A new study finds that the funding crunch that many schools throughout the country are feeling is also affecting our nation’s charter schools. The study found that many charter schools face a dearth of federal funding and have a high percentage of teachers who lack certification. ThePolicy Analysis for California Education (PACE) at Stanford University and University of California, Berkeley, analyzed federally produced data on 870 charter schools in the 1999-2000 school year.
According to the report, 48 percent of charter school teachers lack a teacher certificate, compared to 9 percent in regular public schools; charter school teachers instruct 20 percent more students each day than their regular school counterparts; and California charter school teachers make an average $38,000 a year, compared to the state public school average of $52,000.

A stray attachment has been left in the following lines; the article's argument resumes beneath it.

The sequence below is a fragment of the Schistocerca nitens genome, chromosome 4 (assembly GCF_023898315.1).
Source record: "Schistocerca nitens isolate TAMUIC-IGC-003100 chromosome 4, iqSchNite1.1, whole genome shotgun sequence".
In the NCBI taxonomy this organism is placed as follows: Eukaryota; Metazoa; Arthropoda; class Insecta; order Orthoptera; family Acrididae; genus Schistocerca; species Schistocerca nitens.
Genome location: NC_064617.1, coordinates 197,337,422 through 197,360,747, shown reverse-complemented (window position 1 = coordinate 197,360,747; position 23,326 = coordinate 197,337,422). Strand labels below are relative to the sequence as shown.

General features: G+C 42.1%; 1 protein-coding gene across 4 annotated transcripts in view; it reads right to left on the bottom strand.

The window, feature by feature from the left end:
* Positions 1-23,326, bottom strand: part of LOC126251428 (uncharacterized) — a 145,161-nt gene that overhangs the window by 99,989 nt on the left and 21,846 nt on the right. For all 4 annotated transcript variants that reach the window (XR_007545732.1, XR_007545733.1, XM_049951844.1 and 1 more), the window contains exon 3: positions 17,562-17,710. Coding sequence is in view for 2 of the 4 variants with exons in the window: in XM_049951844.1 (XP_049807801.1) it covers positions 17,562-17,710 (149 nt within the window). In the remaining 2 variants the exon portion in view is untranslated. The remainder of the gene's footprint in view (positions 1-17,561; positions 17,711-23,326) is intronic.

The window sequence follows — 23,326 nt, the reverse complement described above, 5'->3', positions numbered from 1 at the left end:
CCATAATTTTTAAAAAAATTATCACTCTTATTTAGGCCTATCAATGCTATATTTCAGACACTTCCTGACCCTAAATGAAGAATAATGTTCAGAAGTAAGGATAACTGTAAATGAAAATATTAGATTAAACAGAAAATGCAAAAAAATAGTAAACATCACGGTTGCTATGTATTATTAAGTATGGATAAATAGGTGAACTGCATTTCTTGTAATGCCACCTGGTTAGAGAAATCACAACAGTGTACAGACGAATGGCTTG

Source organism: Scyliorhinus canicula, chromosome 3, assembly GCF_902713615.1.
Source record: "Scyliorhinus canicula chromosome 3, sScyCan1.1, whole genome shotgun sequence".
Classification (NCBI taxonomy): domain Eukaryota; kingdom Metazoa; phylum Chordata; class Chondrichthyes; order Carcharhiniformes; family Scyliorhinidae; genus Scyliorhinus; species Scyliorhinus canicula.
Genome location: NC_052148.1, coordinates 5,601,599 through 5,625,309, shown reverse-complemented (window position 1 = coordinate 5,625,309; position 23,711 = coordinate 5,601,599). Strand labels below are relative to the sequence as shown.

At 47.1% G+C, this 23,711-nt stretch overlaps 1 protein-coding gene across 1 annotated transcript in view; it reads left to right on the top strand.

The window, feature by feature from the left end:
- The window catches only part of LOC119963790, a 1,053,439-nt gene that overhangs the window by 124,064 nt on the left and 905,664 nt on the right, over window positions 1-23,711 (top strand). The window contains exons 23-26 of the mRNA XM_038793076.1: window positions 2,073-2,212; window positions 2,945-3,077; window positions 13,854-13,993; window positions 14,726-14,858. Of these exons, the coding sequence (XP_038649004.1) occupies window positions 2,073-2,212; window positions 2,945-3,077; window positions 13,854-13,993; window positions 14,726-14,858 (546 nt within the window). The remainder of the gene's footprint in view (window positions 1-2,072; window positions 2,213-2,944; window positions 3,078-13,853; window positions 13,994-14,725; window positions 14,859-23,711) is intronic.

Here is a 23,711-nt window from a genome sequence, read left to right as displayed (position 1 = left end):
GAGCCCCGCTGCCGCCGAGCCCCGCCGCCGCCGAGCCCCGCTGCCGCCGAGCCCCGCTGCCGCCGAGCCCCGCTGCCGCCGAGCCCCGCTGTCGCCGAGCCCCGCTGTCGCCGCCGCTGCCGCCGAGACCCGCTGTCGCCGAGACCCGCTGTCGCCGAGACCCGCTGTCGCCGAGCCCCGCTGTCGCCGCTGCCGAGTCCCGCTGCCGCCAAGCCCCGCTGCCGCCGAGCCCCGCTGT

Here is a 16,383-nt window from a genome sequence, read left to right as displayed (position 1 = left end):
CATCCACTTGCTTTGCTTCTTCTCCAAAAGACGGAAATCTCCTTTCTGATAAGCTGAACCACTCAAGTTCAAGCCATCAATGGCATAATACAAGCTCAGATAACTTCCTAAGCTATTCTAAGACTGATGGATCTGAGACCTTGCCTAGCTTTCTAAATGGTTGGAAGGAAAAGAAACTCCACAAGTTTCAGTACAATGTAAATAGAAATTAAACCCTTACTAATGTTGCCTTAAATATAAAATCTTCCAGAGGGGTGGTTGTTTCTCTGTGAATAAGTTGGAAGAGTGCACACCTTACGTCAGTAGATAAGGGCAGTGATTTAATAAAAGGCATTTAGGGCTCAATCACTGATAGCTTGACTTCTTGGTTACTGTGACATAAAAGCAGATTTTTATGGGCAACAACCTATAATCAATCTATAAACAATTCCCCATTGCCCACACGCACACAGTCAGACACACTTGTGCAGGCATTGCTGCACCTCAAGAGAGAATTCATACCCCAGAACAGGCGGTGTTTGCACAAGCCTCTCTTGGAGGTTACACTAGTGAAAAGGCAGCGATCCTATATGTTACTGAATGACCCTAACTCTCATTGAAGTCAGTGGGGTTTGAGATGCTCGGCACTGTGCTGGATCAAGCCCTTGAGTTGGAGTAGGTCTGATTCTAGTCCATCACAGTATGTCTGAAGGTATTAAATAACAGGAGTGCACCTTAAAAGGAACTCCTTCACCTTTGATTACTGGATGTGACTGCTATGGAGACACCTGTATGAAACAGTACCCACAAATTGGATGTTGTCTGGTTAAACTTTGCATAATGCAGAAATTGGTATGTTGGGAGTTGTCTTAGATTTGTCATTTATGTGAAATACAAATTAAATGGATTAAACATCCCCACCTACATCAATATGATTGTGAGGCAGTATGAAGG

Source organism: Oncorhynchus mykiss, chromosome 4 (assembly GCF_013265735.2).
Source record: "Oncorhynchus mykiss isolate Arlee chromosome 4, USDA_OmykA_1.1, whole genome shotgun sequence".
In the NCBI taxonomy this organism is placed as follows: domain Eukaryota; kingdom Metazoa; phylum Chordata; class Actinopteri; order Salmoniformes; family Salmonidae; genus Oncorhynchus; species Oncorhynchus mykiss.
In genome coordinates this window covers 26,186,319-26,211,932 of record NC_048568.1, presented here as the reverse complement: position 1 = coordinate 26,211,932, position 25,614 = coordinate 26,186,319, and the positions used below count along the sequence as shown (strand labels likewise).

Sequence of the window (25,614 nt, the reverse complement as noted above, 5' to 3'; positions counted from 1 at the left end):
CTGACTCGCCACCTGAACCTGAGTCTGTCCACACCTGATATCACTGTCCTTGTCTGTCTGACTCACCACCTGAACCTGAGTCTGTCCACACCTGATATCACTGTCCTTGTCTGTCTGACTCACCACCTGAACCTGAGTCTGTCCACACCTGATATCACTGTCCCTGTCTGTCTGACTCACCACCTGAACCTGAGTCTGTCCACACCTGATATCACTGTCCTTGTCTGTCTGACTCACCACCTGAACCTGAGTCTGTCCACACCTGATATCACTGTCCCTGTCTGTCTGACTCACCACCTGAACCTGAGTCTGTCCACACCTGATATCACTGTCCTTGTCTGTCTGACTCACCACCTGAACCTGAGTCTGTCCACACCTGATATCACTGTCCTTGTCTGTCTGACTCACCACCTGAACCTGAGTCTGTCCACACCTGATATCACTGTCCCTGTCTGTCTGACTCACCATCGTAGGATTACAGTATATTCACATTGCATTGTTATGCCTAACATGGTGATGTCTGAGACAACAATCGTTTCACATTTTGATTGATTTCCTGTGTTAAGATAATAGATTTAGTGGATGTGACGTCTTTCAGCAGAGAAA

Charter school quality may disproportionately affect minority students. In charter schools the minority enrollments reach 80 percent, while comparable schools are more integrated with a high of 54 percent minority. In charters that have predominately minority students, 60 percent of teachers lack credentials and two-thirds of students come from poor families. Although 43 percent of these students qualify for subsidized lunches, only about 5 percent of them actually receive subsidized lunches due to low federal assistance to charter schools.
The study has drawn disapproval from charter school advocates such as the Center for Education Reform (CER) and the California Network of Educational Charters. Some believe that the study’s data is flawed, breaks little ground, and does not accurately reflect the current state of charter schools. According to the New York Times, CER argues that traditional state credentials have no connection to quality teaching and that the study ignored achievement gains documented in charter schools.
The report is available at: http://www.berkeley.edu/news/media/releases/2003/04/08_charter.shtml.